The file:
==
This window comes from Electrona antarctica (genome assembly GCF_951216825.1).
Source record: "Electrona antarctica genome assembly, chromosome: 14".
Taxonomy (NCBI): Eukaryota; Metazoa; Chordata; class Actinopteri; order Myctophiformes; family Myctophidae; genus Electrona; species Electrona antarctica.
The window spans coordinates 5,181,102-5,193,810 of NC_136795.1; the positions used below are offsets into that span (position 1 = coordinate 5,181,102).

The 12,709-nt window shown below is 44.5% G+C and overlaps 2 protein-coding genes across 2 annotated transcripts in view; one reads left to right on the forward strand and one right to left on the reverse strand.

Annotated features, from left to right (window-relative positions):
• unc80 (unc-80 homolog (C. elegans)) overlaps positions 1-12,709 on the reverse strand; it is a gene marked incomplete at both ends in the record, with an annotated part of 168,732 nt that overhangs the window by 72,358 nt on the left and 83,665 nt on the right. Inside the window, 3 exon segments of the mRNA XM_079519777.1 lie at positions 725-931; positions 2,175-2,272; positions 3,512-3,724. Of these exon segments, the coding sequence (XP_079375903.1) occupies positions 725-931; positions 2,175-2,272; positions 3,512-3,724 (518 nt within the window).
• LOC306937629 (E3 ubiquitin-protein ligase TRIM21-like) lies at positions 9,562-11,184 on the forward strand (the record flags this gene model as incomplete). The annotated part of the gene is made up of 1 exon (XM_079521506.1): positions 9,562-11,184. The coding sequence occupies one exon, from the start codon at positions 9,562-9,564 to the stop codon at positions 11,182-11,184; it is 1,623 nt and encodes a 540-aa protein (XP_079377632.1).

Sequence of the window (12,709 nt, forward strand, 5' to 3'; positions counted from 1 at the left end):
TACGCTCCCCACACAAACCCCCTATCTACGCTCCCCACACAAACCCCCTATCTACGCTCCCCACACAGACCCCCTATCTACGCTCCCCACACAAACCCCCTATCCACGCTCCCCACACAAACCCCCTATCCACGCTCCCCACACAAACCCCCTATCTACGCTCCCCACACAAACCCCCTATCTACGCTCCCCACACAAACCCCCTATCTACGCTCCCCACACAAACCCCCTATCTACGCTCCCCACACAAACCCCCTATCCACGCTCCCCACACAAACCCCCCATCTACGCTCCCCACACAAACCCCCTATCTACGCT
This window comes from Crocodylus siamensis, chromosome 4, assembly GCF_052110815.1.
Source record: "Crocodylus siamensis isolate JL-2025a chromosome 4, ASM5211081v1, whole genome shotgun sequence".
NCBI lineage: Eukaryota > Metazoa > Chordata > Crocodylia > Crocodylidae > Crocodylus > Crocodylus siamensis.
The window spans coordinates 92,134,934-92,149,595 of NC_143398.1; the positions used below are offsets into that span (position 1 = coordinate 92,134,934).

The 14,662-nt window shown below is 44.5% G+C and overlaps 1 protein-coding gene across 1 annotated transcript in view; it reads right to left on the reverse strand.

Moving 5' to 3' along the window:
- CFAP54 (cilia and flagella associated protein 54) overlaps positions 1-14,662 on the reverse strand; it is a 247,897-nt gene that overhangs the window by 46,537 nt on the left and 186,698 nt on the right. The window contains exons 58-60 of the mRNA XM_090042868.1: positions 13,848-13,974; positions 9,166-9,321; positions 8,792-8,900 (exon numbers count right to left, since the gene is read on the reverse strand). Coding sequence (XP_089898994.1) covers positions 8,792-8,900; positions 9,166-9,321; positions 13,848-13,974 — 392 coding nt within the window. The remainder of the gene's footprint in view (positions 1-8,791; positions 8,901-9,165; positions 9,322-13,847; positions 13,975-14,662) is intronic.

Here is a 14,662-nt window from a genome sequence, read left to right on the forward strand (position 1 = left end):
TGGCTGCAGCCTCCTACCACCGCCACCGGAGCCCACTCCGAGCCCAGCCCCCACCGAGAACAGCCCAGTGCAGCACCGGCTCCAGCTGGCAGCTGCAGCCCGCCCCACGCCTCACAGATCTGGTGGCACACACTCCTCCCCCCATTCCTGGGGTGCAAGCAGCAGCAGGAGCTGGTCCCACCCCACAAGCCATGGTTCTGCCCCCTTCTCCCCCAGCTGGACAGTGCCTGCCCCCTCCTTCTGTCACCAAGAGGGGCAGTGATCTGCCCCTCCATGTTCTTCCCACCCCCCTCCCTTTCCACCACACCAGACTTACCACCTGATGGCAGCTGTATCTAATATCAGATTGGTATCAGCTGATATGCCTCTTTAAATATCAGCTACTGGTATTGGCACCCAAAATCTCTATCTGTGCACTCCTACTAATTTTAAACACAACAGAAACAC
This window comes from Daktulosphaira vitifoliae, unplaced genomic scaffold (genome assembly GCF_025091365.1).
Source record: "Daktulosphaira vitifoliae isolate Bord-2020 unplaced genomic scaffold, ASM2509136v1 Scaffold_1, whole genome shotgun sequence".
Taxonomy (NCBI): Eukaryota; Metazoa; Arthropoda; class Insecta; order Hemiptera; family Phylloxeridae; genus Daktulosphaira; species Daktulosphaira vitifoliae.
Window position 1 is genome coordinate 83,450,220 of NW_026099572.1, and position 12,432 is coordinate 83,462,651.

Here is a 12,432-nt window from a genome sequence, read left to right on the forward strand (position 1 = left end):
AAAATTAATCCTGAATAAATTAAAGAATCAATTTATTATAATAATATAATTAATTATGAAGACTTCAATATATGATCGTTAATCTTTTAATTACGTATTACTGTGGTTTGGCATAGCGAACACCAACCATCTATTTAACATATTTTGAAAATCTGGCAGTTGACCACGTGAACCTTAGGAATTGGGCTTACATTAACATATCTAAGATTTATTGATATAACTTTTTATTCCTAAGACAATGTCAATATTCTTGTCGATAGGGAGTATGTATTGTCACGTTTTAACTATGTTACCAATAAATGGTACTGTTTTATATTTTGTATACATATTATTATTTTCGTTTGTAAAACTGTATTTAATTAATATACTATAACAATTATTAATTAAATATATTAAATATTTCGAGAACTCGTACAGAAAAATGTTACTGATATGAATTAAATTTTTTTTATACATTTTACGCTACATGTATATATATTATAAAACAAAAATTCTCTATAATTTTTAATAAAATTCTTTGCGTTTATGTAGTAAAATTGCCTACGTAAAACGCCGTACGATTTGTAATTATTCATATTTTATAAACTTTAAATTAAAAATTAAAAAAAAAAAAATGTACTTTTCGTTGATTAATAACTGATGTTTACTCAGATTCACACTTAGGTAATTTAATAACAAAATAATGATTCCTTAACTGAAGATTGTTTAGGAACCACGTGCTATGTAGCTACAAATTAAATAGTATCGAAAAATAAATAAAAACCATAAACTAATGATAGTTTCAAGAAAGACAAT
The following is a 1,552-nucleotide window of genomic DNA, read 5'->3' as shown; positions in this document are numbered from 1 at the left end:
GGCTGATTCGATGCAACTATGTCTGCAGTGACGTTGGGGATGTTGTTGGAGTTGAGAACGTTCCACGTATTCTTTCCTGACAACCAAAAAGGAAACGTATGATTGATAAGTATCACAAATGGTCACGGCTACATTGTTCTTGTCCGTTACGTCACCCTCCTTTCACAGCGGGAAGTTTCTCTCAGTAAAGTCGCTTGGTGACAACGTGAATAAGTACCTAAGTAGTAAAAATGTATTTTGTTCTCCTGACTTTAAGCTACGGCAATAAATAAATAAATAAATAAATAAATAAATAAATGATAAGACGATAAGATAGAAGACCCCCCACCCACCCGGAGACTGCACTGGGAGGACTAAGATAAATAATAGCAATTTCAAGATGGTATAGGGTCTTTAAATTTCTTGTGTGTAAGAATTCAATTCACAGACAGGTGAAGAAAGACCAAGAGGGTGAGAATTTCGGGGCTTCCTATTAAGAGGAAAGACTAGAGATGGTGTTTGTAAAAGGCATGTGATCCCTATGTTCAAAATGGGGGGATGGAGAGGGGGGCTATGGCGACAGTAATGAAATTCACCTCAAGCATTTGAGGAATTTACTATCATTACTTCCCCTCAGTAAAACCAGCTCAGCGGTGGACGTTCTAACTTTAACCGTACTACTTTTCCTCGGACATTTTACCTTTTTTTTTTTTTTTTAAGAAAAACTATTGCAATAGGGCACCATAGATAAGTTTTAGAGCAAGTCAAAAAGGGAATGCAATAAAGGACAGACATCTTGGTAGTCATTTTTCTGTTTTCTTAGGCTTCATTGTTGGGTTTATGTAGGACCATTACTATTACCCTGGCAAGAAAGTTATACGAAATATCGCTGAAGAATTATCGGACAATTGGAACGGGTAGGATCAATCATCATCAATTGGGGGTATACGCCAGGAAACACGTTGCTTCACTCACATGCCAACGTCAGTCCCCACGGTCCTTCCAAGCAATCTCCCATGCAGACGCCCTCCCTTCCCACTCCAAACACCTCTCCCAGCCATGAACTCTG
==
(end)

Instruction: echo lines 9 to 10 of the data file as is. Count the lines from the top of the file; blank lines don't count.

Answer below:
Sequence of the window (12,709 nt, forward strand, 5' to 3'; positions counted from 1 at the left end):
TACGCTCCCCACACAAACCCCCTATCTACGCTCCCCACACAAACCCCCTATCTACGCTCCCCACACAGACCCCCTATCTACGCTCCCCACACAAACCCCCTATCCACGCTCCCCACACAAACCCCCTATCCACGCTCCCCACACAAACCCCCTATCTACGCTCCCCACACAAACCCCCTATCTACGCTCCCCACACAAACCCCCTATCTACGCTCCCCACACAAACCCCCTATCTACGCTCCCCACACAAACCCCCTATCCACGCTCCCCACACAAACCCCCCATCTACGCTCCCCACACAAACCCCCTATCTACGCT